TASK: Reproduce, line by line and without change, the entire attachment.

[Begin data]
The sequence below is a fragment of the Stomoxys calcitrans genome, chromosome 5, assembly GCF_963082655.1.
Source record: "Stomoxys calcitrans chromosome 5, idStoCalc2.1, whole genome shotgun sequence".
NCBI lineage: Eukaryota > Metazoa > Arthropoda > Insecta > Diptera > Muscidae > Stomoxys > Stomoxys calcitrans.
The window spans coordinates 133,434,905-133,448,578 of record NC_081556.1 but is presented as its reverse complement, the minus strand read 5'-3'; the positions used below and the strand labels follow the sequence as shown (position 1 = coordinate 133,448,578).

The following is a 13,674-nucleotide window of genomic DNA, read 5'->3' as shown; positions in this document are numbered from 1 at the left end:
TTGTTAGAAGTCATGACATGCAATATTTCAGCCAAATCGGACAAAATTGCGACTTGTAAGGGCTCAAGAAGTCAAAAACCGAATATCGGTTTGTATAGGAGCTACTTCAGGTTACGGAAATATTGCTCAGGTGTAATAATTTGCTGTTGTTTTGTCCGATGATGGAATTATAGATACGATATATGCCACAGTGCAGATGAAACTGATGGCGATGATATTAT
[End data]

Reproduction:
The sequence below is a fragment of the Stomoxys calcitrans genome, chromosome 5, assembly GCF_963082655.1.
Source record: "Stomoxys calcitrans chromosome 5, idStoCalc2.1, whole genome shotgun sequence".
NCBI lineage: Eukaryota > Metazoa > Arthropoda > Insecta > Diptera > Muscidae > Stomoxys > Stomoxys calcitrans.
The window spans coordinates 133,434,905-133,448,578 of record NC_081556.1 but is presented as its reverse complement, the minus strand read 5'-3'; the positions used below and the strand labels follow the sequence as shown (position 1 = coordinate 133,448,578).

The following is a 13,674-nucleotide window of genomic DNA, read 5'->3' as shown; positions in this document are numbered from 1 at the left end:
TTGTTAGAAGTCATGACATGCAATATTTCAGCCAAATCGGACAAAATTGCGACTTGTAAGGGCTCAAGAAGTCAAAAACCGAATATCGGTTTGTATAGGAGCTACTTCAGGTTACGGAAATATTGCTCAGGTGTAATAATTTGCTGTTGTTTTGTCCGATGATGGAATTATAGATACGATATATGCCACAGTGCAGATGAAACTGATGGCGATGATATTAT